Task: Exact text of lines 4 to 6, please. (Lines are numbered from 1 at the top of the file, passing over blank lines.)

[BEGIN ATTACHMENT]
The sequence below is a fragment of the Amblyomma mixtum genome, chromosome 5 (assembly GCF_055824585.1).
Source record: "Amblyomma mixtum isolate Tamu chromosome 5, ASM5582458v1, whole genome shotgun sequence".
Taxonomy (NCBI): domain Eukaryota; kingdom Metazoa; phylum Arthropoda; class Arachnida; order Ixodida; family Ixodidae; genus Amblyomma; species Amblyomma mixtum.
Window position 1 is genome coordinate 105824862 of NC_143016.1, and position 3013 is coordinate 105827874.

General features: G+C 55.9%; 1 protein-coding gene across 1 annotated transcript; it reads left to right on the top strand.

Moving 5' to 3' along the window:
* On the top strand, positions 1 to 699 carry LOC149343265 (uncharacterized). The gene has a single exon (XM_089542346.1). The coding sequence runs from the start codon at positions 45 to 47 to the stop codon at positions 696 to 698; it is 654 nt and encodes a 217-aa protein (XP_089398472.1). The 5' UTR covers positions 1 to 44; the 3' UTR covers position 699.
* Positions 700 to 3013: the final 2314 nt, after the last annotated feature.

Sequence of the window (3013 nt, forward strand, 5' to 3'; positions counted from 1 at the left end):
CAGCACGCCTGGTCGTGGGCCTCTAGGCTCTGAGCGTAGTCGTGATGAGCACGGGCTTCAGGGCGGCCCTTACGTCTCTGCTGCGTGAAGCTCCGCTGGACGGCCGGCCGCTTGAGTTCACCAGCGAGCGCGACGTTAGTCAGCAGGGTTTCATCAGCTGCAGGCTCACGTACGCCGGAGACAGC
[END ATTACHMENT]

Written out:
Window position 1 is genome coordinate 105824862 of NC_143016.1, and position 3013 is coordinate 105827874.

General features: G+C 55.9%; 1 protein-coding gene across 1 annotated transcript; it reads left to right on the top strand.

Moving 5' to 3' along the window: